My Epiphanies While Nearing 40

About a month ago, my friend and fellow blog grouper Melissa (Merrylandgirl) blogged about an article she’d read re: the epiphanies  one should have by the time they’re 40. I loved Melissa’s answers, her take on things. I loved the article, too.  I politely asked if I could “borrow” the premise of her post, and being the sweetheart she is, she said she was totally fine with that.

I’d like to present my own epiphanies, a few short years before the big 4-0.

You are not a role. I tried very hard to find where I “fit in”, especially with motherhood. The article mentions many different types of personas, like the low (or high) maintenance woman, a cool girl, laid back mom, tiger mom, etc. I really wanted to be someone who could maintain her coolness while being the best, most kick ass parent on the planet! With time and clarity, I’ve accepted that I’m doing the best I can. Some days I feel like I’m pretty kick ass. Other times, I know I could have handled things differently, better. I’m just me, and while I want to be a role model for my kids, I don’t feel I have to play a particular role in order to achieve that. It’s too much pressure!


Your weight is probably your weight. This is a tough one for me. I was 30+ pounds heavier before having children. I lost the 30+ pounds, maintaining a nice, healthy weight for several years, but the move to Arizona brought on a few extra pounds. I’m sure it’s all related to the move, adjusting to my new life, my new surroundings. I’m making a conscious effort to get back to my healthy weight, but I don’t feel the need to try to achieve the weight I had in high school or anything extreme like that, or compare myself to others. I’m comfortable with being, and living, a healthy, active lifestyle, for me.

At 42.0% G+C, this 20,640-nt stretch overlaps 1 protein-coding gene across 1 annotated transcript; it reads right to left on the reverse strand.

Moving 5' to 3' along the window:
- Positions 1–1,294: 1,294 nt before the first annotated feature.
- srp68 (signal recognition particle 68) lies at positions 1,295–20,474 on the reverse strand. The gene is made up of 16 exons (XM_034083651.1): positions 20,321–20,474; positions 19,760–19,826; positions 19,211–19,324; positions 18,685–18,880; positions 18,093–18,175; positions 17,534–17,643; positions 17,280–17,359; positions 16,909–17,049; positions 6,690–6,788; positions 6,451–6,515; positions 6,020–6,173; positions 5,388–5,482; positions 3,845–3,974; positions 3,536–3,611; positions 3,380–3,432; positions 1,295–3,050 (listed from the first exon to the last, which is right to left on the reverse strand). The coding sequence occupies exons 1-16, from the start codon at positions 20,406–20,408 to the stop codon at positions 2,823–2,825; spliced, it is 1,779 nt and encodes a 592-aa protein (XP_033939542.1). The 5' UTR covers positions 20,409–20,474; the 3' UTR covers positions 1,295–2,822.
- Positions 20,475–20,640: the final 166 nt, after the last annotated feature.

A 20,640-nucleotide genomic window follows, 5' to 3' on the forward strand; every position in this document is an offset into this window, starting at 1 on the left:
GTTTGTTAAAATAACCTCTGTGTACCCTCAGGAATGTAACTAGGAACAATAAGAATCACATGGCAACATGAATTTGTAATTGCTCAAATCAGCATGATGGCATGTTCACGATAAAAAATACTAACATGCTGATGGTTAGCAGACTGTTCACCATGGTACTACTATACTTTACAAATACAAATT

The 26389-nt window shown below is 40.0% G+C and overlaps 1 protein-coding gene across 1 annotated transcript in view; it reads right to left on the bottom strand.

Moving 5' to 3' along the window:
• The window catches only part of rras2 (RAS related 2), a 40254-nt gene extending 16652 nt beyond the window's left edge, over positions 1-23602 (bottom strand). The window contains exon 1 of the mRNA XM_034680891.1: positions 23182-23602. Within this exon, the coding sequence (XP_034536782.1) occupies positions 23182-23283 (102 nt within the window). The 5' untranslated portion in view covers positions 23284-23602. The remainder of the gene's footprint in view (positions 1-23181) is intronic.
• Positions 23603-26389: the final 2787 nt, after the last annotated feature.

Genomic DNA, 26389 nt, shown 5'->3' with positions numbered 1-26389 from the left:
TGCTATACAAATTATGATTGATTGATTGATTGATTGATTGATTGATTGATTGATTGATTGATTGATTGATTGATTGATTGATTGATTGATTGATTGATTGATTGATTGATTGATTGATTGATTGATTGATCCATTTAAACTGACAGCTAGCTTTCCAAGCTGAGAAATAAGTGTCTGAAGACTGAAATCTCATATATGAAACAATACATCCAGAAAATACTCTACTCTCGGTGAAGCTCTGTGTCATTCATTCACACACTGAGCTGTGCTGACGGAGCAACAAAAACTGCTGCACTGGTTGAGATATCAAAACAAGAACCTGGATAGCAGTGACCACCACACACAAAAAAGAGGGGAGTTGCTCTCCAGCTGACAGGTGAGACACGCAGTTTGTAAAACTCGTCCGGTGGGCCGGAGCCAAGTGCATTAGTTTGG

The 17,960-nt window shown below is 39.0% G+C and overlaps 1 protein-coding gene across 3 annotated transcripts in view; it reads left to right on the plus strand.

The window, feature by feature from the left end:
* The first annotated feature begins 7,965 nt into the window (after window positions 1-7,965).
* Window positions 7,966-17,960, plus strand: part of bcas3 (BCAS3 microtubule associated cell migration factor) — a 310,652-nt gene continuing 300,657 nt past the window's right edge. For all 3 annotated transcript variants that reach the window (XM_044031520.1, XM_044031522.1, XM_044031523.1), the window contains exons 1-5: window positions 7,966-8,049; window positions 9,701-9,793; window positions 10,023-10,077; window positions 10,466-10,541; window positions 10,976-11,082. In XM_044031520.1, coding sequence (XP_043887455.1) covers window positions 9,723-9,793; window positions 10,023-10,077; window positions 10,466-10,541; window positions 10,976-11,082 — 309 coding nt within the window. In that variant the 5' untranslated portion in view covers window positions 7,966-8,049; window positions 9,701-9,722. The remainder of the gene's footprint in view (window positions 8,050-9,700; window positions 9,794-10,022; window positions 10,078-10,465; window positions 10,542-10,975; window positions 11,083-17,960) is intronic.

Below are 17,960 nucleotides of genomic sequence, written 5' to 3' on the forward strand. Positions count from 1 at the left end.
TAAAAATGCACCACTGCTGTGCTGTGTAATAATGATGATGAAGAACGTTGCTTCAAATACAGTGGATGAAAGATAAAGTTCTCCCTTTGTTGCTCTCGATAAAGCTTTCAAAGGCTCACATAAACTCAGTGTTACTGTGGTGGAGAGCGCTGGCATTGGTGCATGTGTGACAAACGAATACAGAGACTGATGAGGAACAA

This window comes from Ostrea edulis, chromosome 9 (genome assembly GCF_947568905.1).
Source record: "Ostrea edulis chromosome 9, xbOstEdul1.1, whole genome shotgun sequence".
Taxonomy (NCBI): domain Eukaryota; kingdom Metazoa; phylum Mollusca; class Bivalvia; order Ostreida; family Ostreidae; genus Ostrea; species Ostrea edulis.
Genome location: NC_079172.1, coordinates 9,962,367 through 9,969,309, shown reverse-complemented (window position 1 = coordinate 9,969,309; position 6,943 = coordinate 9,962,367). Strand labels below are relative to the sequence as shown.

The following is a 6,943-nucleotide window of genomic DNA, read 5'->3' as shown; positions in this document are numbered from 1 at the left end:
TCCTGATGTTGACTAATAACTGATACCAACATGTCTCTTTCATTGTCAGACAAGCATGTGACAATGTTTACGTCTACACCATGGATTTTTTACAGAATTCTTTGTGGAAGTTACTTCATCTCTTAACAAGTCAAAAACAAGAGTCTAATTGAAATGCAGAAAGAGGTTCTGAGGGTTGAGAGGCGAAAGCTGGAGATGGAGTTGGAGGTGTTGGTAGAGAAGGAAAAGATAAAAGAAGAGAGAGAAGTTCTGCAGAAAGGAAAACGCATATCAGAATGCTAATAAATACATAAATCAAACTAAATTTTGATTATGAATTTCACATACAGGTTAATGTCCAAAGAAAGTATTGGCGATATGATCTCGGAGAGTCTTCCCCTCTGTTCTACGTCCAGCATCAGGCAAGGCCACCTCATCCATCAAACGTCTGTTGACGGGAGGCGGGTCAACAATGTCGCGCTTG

95% of what other people do has nothing to do with you. So true! I used to worry about what others thought of me, if they were angry, annoyed, frustrated. The truth is, most people are living their own lives, doing their own thing, just like I am. They aren’t thinking about me, or what I’m doing, especially those who think less of me. I can think of a few people from my past who do. Their perception of who I am may not ever change, even with time. And really, who cares? If they are wasting time lamenting over me, that’s their choice, not mine.

Your body is for you. My husband would argue this one… and, he has a point. The only people who will ever see me naked- him, and me. Clothes on, I want to look nice on occasion, considering I don’t get to go all out very often and dress up like a woman. But, I don’t need to turn heads, unless it’s my husband’s.

There’s no “the one”. I’ve been down this road many times in my life, where I thought I would be with someone forever, only that wasn’t the case. Maybe it was my fault, or theirs, or we both damaged the relationship beyond repair.  That doesn’t mean I never loved the person, never cared about them. It only means in the end, we couldn’t make it work. I can honestly say I’m with “the one” for me, now, because he gets me, more than anyone else ever has. He gets me, and he’s still cool with me. Even with all of my annoying qualities.


You can get a lot of joy out of being ordinary. I don’t think of anyone as ordinary. We all have special gifts and talents, something amazing to offer the world. Even if those gifts are deemed as “ordinary”. Instead of being ordinary, I’d like to re-phrase that. How about, you can get a lot of joy out of doing ordinary things?